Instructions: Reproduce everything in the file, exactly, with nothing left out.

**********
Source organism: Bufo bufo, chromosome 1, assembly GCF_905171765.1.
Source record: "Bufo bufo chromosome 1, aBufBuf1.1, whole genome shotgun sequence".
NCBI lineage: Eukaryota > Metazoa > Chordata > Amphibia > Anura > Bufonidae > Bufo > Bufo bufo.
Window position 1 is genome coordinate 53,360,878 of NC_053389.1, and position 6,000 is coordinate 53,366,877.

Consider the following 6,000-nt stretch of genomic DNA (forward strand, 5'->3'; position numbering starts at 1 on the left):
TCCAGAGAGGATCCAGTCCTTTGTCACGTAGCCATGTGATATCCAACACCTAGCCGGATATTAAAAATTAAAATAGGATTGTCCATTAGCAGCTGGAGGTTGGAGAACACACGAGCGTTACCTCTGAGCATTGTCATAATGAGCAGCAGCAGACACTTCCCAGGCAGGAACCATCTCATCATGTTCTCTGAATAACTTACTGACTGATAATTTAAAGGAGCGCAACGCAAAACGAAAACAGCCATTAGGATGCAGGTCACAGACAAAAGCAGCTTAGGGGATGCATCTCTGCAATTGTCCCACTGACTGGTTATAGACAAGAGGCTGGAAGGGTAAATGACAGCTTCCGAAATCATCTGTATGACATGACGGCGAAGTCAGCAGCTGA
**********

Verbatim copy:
Source organism: Bufo bufo, chromosome 1, assembly GCF_905171765.1.
Source record: "Bufo bufo chromosome 1, aBufBuf1.1, whole genome shotgun sequence".
NCBI lineage: Eukaryota > Metazoa > Chordata > Amphibia > Anura > Bufonidae > Bufo > Bufo bufo.
Window position 1 is genome coordinate 53,360,878 of NC_053389.1, and position 6,000 is coordinate 53,366,877.

Consider the following 6,000-nt stretch of genomic DNA (forward strand, 5'->3'; position numbering starts at 1 on the left):
TCCAGAGAGGATCCAGTCCTTTGTCACGTAGCCATGTGATATCCAACACCTAGCCGGATATTAAAAATTAAAATAGGATTGTCCATTAGCAGCTGGAGGTTGGAGAACACACGAGCGTTACCTCTGAGCATTGTCATAATGAGCAGCAGCAGACACTTCCCAGGCAGGAACCATCTCATCATGTTCTCTGAATAACTTACTGACTGATAATTTAAAGGAGCGCAACGCAAAACGAAAACAGCCATTAGGATGCAGGTCACAGACAAAAGCAGCTTAGGGGATGCATCTCTGCAATTGTCCCACTGACTGGTTATAGACAAGAGGCTGGAAGGGTAAATGACAGCTTCCGAAATCATCTGTATGACATGACGGCGAAGTCAGCAGCTGA